Local Chinese and officials gathered on Saturday in Trafalgar Square to remember the victims of the Tiananmen Square massacre, when Chinese soldiers opened fire on pro-democracy protestors in Beijing on 4th June 1989.
"There are tears that flow in China for the children that are gone," said the lyrics of a song played on a stereo. "Oh children, blood is on the square. Oh children, blood is on the square."
Nearby, onlookers gathered to view photos of students, workers and monks taken in the spring of 1989 when protestors occupied Tiananmen Square, demanding rule of law and democratic reforms. Other photos showed evidence of human rights abuses that continue today, such as the persecution of Falun Gong practitioners.
The event was organised by a coalition of pro-democracy groups in the United Kingdom called the Committee for Remembering June 4th. A key theme of those who spoke at the event was that the significance of the Tiananmen events did not end in 1989.
"The most important thing [for people to know about June 4th] is that to understand contemporary China, you have to understand what happened in 1989," said Chaohua Wang, who was a student leader from the Chinese Academy of Social Sciences in 1989 and read a poem at the event. "[We need to remember] for political reasons, as well as humanistic ones."
In particular, the lack of an official investigation, the unknown death toll and the continued disappearance of some of those who were on the square that night has left many in China seeking closure.
Ze Xia, director of Friends of Tiananmen Mothers and one of the event's organisers, read parts of a 28th May statement issued by the Tiananmen Mothers, a group consisting of those injured and relatives of those killed in 1989. The statement renewed calls for justice, appropriate compensation for victims and families, and demanded a full investigation that would hold officials involved accountable.
"The truth of the Chinese Communist Party's history of killing remains unknown to the whole world, including people in China," said Xia. "Please support all the people working for basic human rights in China today."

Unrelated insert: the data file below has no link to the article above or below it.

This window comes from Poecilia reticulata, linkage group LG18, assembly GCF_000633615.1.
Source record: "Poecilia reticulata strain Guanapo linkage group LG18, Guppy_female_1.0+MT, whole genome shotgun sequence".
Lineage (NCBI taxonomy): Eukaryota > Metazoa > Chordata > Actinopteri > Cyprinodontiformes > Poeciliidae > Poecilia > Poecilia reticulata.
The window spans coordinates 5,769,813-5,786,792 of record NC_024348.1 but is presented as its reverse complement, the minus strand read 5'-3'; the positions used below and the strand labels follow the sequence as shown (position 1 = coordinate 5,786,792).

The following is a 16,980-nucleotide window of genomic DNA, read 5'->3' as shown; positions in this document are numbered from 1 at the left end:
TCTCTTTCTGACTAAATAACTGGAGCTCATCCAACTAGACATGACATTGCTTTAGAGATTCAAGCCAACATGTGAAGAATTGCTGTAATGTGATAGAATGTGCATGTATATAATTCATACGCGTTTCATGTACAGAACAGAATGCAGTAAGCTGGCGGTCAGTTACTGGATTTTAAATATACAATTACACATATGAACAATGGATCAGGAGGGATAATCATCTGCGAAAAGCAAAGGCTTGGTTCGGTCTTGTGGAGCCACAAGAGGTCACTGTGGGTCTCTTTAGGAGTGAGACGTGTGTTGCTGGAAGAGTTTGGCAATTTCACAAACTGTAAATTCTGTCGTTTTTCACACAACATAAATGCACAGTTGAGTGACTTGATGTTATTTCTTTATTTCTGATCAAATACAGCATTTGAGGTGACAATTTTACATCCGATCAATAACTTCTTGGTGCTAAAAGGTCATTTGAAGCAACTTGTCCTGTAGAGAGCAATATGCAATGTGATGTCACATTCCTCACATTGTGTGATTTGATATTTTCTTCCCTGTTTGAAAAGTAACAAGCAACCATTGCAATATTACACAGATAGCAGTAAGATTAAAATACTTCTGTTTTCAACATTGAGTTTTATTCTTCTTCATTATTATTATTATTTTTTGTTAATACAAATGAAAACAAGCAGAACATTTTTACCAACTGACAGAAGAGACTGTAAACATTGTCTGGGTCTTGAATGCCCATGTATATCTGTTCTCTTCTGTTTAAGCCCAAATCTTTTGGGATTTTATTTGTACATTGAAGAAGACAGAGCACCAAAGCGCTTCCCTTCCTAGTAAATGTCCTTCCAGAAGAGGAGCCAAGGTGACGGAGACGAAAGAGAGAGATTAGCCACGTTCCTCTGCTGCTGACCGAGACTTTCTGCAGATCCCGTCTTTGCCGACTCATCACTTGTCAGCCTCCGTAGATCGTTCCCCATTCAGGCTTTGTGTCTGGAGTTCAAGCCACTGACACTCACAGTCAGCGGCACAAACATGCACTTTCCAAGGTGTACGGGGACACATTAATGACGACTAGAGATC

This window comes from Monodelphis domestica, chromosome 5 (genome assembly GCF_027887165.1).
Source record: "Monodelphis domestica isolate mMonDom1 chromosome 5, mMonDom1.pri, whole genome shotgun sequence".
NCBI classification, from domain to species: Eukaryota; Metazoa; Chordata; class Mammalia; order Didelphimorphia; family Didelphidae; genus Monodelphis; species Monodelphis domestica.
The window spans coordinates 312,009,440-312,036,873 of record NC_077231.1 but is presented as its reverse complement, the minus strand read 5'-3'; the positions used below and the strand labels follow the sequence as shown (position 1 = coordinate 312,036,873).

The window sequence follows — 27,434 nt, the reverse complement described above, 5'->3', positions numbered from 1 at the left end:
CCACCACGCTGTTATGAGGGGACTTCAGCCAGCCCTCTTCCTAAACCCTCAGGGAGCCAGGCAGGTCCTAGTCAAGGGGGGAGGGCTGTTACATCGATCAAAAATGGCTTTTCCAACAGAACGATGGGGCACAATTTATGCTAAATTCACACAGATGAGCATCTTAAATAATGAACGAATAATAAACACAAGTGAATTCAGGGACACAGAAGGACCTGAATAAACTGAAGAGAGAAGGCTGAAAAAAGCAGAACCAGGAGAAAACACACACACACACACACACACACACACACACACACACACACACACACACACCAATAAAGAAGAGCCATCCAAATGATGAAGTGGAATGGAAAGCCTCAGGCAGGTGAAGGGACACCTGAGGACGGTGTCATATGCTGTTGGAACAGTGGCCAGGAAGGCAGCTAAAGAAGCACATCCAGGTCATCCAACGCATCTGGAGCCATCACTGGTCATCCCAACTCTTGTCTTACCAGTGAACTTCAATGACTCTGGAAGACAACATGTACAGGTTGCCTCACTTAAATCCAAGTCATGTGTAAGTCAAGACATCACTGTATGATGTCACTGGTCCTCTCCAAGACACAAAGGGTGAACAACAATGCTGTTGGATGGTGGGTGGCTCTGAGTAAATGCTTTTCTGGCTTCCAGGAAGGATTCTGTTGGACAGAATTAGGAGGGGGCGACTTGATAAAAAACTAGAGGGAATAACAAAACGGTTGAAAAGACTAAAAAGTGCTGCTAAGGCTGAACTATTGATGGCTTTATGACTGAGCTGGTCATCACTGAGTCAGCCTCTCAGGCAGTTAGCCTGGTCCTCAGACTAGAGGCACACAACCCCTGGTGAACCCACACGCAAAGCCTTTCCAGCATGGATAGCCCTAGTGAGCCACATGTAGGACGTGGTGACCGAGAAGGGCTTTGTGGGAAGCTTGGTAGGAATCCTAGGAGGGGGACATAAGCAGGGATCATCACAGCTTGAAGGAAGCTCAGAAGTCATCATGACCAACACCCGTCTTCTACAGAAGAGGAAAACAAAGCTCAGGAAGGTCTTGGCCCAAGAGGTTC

Joining the activists' commemoration were several local politicians, who made a point of relating the 1989 events in China to the people of London.
"It is very appropriate that we mark this day in London's greatest square," said John Grogan, a Labour MP for Selby. "There is a link between the two cities because of the Olympics, so we have a special responsibility in London to encourage freedom and democracy in China."
"The events of that day remind us all of the dangers of tyranny and dictatorship and help us to appreciate the freedoms we enjoy in the United Kingdom," said Brian Coleman, Chairman of the London Assembly in a statement read on his behalf.
He also mentioned a statement made by London Mayor Ken Livingstone during a recent visit to China in which the mayor compared the Tiananmen Square Massacre to the 1990 Poll Tax riots in Trafalgar Square.
Calling the statement "disgraceful," Coleman said, "Livingstone is not only historically and factually wrong to compare these two events, he is also morally wrong to compare a massacre against those who support freedom with a protest about a government policy."
Chaohua Wang who had spent weeks on Tiananmen Square in 1989 and later witnessed the 1992 race riots in Los Angleles made a similar point.
"There was no looting [in Beijing]; in LA, there was looting everywhere," she said.
"You need to recognise the idealism [of the 1989 protests], the desire of millions of Beijing people and students to demand political participation."